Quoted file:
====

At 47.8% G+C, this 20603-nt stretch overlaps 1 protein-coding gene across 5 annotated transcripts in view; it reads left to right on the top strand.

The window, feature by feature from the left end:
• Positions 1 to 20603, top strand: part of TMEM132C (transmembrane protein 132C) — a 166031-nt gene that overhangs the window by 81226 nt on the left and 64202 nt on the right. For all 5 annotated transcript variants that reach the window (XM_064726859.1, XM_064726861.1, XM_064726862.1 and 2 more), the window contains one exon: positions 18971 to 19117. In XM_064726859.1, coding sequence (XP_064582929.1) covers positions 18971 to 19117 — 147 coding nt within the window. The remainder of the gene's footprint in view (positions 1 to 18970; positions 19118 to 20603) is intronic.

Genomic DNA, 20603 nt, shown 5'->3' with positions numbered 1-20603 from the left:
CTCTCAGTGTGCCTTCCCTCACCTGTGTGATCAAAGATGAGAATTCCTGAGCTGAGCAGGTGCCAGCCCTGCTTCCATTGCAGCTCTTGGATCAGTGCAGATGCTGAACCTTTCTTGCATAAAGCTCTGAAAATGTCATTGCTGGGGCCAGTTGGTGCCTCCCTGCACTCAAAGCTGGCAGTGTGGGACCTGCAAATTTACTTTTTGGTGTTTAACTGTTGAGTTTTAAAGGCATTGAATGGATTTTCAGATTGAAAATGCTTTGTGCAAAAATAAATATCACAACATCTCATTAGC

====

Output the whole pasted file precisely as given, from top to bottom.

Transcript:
At 47.8% G+C, this 20603-nt stretch overlaps 1 protein-coding gene across 5 annotated transcripts in view; it reads left to right on the top strand.

The window, feature by feature from the left end:
• Positions 1 to 20603, top strand: part of TMEM132C (transmembrane protein 132C) — a 166031-nt gene that overhangs the window by 81226 nt on the left and 64202 nt on the right. For all 5 annotated transcript variants that reach the window (XM_064726859.1, XM_064726861.1, XM_064726862.1 and 2 more), the window contains one exon: positions 18971 to 19117. In XM_064726859.1, coding sequence (XP_064582929.1) covers positions 18971 to 19117 — 147 coding nt within the window. The remainder of the gene's footprint in view (positions 1 to 18970; positions 19118 to 20603) is intronic.

Genomic DNA, 20603 nt, shown 5'->3' with positions numbered 1-20603 from the left:
CTCTCAGTGTGCCTTCCCTCACCTGTGTGATCAAAGATGAGAATTCCTGAGCTGAGCAGGTGCCAGCCCTGCTTCCATTGCAGCTCTTGGATCAGTGCAGATGCTGAACCTTTCTTGCATAAAGCTCTGAAAATGTCATTGCTGGGGCCAGTTGGTGCCTCCCTGCACTCAAAGCTGGCAGTGTGGGACCTGCAAATTTACTTTTTGGTGTTTAACTGTTGAGTTTTAAAGGCATTGAATGGATTTTCAGATTGAAAATGCTTTGTGCAAAAATAAATATCACAACATCTCATTAGC